On the hillside above the farm of Fearnoch are the remains of a tiny and early chapel. Its dedication is unknown. It is 5.2m in length and 3.6m wide, and sits in the centre of a little enclosure (15m x 10m).
All that survives of this ancient place of prayer are the footings of its walls and a rather tumbled enclosure wall where turf, flowers and bracken are encroaching. You can see the layout of the site from an aerial photograph – almost erased, the merest hint in the landscape.
This chapel was presumably built to serve the spiritual needs of the community which farmed the land around here, the people of Fearnoch and the surrounding district. These people, after all, lived in Inverchaolain parish, but the church was a good distance away by land and sea. Even on a calm day, when the boat could be taken across Loch Striven, it would be a good day’s treck to get there and back.
About 40m to the south-west of the chapel, further down the hill among the birch trees, there is an ancient well. It was formerly known as ‘Chapel Well’ or ‘Priest’s Well’ in English, but local Gaelic-speakers called it Tobar a’ Bhaistidh ‘well of the baptism’. The source of the water is invisible. It must spring up inside the pool, and it constantly refills it while water flows out of it, running in a little rivulet which pours out of the pool at its southern edge.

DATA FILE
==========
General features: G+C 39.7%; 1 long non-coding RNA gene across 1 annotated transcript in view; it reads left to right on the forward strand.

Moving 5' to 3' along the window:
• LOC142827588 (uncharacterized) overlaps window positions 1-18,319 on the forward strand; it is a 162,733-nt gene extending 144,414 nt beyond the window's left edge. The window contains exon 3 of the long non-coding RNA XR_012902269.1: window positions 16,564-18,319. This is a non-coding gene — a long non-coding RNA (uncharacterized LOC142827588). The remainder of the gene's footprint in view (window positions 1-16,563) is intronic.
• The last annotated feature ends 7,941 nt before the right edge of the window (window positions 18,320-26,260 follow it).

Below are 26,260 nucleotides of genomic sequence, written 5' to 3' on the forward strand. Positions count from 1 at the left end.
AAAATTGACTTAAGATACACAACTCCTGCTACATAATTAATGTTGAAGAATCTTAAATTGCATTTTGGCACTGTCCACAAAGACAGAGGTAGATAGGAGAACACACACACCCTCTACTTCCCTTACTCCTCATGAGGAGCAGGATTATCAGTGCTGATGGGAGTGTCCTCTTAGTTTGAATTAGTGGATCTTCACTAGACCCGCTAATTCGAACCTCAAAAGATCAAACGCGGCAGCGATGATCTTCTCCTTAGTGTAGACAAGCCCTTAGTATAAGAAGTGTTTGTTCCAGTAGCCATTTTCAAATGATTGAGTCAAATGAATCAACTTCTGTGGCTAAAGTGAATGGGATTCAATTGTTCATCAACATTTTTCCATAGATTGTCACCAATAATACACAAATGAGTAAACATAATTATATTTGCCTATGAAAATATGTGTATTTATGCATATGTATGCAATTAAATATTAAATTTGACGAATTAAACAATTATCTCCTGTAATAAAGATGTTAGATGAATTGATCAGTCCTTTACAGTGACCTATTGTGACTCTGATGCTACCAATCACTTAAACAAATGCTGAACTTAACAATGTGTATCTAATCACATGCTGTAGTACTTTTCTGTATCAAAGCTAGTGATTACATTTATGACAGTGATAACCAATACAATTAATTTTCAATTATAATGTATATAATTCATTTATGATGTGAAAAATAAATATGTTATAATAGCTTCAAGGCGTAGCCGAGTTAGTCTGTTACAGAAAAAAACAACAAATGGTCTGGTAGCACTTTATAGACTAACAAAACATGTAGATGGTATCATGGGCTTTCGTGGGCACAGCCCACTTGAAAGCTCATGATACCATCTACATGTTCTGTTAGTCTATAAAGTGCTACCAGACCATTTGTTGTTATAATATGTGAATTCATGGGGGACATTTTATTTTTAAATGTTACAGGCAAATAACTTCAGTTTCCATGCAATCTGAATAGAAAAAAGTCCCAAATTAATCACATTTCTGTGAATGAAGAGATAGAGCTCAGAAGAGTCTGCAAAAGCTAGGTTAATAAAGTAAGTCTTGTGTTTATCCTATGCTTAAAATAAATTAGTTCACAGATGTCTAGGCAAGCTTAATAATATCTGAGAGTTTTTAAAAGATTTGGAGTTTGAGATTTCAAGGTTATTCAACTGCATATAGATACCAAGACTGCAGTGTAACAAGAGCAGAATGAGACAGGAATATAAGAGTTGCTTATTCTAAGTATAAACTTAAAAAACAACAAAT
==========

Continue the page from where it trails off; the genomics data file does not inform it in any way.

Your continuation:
In 1863 this well was recorded by workers from the Ordnance Survey, when it was quite small and well defined. It was said to be oblong, measuring three feet by one foot six inches, ‘its sides being formed by four flat rough stones’ (1). Since then the flat stones have been taken out (perhaps as part of a reworking to supply water to the farmhouse). The well has therefore lost its former definition, and has become more of a pool.
The name of the farm on which the chapel and spring lie is Fearnoch, in Gaelic feàrnach, ‘abounding in alder trees’, although the trees around this well are actually birch.
For an Ordnance Survey Map showing the chapel site and the surrounding area, including roads and footpaths, click on’Show Larger Map’ below.
Park your car or bike in the layby at NS021770 on the A886, 2.8km north of Colintraive. Cross the road and walk 490m to the south keeping the summit of Meall Garbh (‘rough hill’) on your right, heading towards Cnoc Dubh (‘black hill’) whose rocky peak you keep on your left. Then, turning south-west, pass down the hollow between Meall Garbh and Cnoc Dubh. The chapel and the well are in that hollow, about 140m ahead of you.
(1) Ordnance Survey Name-Book.